Recently, after the Royal Free Hospital in London published a study in The Lancet showing a possible association between the measles, mumps, rubella (MMR) vaccine and autism, the government and the medical community rushed forth to declare that this entire business is sheer coincidence.
They’ve been maintaining that the children received the vaccine at the point when autism would have been first recognised and diagnosed anyway. Parents are being urged to continue to give their children the triple jab, lest a “social tragedy” by which they mean a measles epidemic ensues.
By dismissing the Royal Free study, the medical community has chosen to ignore a number of other disturbing links between MMR vaccine and autism. According to Dawbarns, the King’s Lynn based firm of solicitors representing many children allegedly damaged by the MMR vaccine, more than a third of their cases, now numbering over a thousand, involve children who were developing normally but then became autistic right after vaccination. Autism occurred twice as much as any other serious side effect.
But the most worrisome aspect of this episode is what it reveals about the way in which the authorities handle negative findings about vaccination.
A month before the MMR autism link was first made public, the Lancet published a review article, written by a joint team from the US Centres for Disease Control and Prevention and the UK Public Health Laboratory Service Communicable Disease Surveillance Centre, attempting to demonstrate that in areas where high coverage with the diphtheria, tetanus, pertussis vaccines was maintained (such as Hungary, Poland and the US), the incidence of whooping cough was 10 to 100 times lower than in countries where immunisation was “disrupted” and programmes “compromised” by “anti vaccine movements” (their words, these). Incidentally, it’s worth noting that some of the authors of the review are the same folks who carried out American and British studies demonstrating that children receiving the DPT and the MMR vaccines had three times the seizure rates as those who didn’t. The Americans have never made public their study which represented one of the largest vaccine studies to date and the British didn’t publish their findings until after the 1994 measles vaccine campaign had been completed.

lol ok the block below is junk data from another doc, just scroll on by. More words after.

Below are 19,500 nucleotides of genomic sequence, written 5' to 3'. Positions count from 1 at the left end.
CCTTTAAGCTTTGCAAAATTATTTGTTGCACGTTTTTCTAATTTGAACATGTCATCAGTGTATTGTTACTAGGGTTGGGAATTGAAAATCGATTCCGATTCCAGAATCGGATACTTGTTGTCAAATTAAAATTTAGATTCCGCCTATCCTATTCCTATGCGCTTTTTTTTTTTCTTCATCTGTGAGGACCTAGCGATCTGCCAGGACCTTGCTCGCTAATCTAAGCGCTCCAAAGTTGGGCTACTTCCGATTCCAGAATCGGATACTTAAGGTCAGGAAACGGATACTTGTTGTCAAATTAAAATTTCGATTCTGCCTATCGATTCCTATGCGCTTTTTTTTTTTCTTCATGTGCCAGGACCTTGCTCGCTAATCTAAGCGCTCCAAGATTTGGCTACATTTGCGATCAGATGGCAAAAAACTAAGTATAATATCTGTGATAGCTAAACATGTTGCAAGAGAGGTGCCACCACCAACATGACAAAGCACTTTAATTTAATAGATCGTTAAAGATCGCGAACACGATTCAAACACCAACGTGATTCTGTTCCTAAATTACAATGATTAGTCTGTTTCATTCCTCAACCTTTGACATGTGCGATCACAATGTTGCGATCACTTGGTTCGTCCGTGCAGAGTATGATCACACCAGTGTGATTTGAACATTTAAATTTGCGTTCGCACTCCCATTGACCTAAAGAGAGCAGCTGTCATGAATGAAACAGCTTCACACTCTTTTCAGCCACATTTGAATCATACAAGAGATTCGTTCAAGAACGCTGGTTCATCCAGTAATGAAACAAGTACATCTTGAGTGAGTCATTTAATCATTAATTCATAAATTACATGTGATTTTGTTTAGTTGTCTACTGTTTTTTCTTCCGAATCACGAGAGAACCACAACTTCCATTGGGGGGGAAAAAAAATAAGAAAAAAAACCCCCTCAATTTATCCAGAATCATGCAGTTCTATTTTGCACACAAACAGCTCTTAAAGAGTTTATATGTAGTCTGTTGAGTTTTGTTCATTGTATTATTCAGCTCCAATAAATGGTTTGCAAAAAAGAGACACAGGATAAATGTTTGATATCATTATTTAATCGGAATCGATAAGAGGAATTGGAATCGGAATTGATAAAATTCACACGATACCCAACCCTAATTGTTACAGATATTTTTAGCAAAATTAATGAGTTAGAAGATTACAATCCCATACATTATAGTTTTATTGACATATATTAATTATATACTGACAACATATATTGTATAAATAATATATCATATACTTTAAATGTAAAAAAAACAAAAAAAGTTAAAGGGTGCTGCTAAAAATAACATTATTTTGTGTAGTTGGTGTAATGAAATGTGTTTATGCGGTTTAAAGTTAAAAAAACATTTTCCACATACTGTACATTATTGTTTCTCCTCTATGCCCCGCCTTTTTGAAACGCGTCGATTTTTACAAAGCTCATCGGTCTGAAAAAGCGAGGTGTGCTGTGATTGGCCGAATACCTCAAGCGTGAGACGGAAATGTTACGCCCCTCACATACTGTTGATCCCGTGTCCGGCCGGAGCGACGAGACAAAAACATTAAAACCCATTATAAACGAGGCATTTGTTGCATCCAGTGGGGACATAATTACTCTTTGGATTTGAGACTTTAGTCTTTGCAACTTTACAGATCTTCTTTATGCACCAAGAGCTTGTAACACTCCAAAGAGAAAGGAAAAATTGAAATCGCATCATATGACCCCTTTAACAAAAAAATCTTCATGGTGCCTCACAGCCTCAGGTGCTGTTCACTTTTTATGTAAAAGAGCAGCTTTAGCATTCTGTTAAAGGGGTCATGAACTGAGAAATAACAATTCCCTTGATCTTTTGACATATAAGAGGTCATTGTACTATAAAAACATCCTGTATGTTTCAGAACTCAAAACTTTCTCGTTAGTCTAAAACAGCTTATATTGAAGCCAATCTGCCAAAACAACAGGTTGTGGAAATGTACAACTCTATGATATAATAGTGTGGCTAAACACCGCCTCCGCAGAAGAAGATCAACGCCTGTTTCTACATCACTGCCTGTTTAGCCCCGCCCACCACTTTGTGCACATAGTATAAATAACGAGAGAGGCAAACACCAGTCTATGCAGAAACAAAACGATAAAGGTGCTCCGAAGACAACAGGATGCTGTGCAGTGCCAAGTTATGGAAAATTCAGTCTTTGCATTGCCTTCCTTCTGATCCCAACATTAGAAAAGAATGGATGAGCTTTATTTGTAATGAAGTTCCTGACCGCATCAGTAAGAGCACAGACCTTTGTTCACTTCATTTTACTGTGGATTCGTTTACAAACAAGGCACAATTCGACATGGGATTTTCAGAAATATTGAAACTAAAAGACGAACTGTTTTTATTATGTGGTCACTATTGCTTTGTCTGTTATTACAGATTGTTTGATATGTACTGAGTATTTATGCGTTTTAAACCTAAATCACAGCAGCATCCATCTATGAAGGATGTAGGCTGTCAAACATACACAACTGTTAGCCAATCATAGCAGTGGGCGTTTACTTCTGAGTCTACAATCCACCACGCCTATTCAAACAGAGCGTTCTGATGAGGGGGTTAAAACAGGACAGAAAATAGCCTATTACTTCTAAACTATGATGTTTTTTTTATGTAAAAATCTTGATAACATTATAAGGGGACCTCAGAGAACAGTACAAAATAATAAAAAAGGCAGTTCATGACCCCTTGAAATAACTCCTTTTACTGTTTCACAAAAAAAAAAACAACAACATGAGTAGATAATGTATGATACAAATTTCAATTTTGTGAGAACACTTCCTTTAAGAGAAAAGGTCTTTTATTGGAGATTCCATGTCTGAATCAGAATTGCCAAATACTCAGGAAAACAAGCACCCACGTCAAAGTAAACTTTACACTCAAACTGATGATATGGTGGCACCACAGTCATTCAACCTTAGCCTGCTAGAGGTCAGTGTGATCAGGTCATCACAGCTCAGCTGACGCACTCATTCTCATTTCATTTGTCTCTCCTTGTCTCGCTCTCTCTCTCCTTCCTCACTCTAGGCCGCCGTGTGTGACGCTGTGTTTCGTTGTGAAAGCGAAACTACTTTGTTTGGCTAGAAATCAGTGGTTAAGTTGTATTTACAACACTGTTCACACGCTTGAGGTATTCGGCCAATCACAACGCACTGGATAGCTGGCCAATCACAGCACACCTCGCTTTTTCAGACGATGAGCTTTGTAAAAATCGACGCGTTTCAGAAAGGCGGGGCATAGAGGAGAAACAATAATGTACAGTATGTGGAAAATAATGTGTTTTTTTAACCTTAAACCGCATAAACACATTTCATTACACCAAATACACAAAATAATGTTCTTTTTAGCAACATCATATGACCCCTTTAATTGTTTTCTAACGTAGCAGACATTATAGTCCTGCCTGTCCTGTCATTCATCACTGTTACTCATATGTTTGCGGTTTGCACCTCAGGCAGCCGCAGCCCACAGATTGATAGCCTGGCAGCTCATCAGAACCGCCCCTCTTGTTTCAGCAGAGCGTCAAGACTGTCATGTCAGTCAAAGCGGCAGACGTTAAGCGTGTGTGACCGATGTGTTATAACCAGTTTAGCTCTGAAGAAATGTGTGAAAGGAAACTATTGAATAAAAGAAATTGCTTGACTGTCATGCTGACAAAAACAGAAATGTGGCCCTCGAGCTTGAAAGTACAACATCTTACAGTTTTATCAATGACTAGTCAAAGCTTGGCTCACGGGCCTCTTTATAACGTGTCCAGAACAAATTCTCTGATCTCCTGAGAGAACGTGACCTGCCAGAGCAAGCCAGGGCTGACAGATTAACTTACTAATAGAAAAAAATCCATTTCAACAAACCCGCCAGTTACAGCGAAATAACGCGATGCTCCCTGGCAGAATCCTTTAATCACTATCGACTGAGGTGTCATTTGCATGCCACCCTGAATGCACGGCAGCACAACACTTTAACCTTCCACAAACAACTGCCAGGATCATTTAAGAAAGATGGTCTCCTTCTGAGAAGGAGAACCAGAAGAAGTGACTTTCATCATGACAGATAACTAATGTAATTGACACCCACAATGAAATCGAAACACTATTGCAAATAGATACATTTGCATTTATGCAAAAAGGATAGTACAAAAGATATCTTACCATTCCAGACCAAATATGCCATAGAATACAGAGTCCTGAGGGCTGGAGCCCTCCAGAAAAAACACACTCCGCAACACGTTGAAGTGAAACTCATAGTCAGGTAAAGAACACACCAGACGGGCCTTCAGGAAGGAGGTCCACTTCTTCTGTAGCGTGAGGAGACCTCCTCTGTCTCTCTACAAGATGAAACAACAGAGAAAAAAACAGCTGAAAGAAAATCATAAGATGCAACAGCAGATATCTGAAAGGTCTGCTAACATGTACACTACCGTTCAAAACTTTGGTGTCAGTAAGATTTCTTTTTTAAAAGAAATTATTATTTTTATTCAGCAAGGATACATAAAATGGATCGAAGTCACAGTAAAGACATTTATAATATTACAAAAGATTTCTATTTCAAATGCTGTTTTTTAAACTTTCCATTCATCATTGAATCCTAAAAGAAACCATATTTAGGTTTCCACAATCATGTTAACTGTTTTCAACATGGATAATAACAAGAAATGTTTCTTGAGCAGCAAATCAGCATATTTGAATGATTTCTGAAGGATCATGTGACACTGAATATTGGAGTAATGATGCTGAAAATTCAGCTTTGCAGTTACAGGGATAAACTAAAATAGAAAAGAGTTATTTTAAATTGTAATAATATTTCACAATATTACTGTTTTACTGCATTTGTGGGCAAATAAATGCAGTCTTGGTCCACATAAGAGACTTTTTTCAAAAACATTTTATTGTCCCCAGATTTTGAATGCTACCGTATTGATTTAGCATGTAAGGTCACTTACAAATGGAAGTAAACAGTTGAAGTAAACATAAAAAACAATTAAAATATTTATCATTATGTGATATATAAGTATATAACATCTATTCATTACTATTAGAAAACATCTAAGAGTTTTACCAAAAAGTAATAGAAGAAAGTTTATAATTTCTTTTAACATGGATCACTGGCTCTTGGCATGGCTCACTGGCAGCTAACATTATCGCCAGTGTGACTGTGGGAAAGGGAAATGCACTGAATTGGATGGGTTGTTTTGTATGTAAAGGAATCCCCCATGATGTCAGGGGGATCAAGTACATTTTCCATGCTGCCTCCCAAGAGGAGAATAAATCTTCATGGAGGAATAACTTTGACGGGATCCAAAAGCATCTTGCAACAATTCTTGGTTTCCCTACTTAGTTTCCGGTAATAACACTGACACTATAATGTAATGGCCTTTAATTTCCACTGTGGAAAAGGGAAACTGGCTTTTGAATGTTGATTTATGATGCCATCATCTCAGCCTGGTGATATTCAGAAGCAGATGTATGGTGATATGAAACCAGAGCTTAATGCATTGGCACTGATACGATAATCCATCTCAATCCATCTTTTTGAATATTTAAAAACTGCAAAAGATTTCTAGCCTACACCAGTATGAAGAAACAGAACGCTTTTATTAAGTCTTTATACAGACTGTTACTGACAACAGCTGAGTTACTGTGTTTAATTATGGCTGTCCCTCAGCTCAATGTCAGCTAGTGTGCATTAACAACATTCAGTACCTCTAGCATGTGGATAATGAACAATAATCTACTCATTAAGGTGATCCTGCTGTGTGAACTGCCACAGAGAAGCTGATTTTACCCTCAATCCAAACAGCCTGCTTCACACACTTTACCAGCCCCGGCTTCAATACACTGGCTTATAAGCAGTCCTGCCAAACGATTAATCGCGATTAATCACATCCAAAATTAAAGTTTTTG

This idea that it is only an anti vaccine “element” that disrupts the efficacy of whooping cough vaccines betrays a shocking distortion of the truth. For one thing, earlier in January Dutch scientists were puzzling over the fact that Holland had suffered an epidemic of whooping cough, despite vaccination rates as high as 96 per cent comparable to America’s. Furthermore, there was no clustering of cases among the unvaccinated so this couldn’t be laid at the door of the anti vaccine “element”. The same is happening in Norway and Denmark.
Officialdom has been gripped by a strange hysteria, which places blanket vaccination coverage above anything else, including safety or even necessity. After all, it bears repeating that measles hasn’t killed one single child in Britain in seven years, so it’s not like halting the vaccine programme while the link between MMR and autism is investigated represents a life or death health risk.
Dismissing the autism link, Medical Monitor (18 March 1998) went as far as to say that: “We should be cautious in drawing firm conclusions from cases referred to a unit known to be interested in a possible link between MMR vaccine and disease.”
In other words, we shouldn’t believe anyone, even a prestigious group of scientists, who might possibly feel the need to investigate whether a vaccine could be doing harm.
Increasingly, with vaccination, it seems the real immunity here is full immunity from any criticism.